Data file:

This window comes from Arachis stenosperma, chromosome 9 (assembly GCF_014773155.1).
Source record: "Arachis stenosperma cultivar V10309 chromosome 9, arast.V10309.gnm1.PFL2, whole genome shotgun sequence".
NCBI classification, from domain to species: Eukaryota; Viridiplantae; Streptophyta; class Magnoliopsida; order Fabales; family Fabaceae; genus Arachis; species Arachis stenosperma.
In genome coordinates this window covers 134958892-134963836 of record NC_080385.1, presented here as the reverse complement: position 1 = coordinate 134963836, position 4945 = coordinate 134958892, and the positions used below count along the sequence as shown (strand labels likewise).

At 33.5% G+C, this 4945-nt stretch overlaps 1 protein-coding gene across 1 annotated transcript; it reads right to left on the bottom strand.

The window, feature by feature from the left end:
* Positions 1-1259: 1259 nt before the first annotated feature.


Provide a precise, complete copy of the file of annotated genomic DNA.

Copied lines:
This window comes from Arachis stenosperma, chromosome 9 (assembly GCF_014773155.1).
Source record: "Arachis stenosperma cultivar V10309 chromosome 9, arast.V10309.gnm1.PFL2, whole genome shotgun sequence".
NCBI classification, from domain to species: Eukaryota; Viridiplantae; Streptophyta; class Magnoliopsida; order Fabales; family Fabaceae; genus Arachis; species Arachis stenosperma.
In genome coordinates this window covers 134958892-134963836 of record NC_080385.1, presented here as the reverse complement: position 1 = coordinate 134963836, position 4945 = coordinate 134958892, and the positions used below count along the sequence as shown (strand labels likewise).

At 33.5% G+C, this 4945-nt stretch overlaps 1 protein-coding gene across 1 annotated transcript; it reads right to left on the bottom strand.

The window, feature by feature from the left end:
* Positions 1-1259: 1259 nt before the first annotated feature.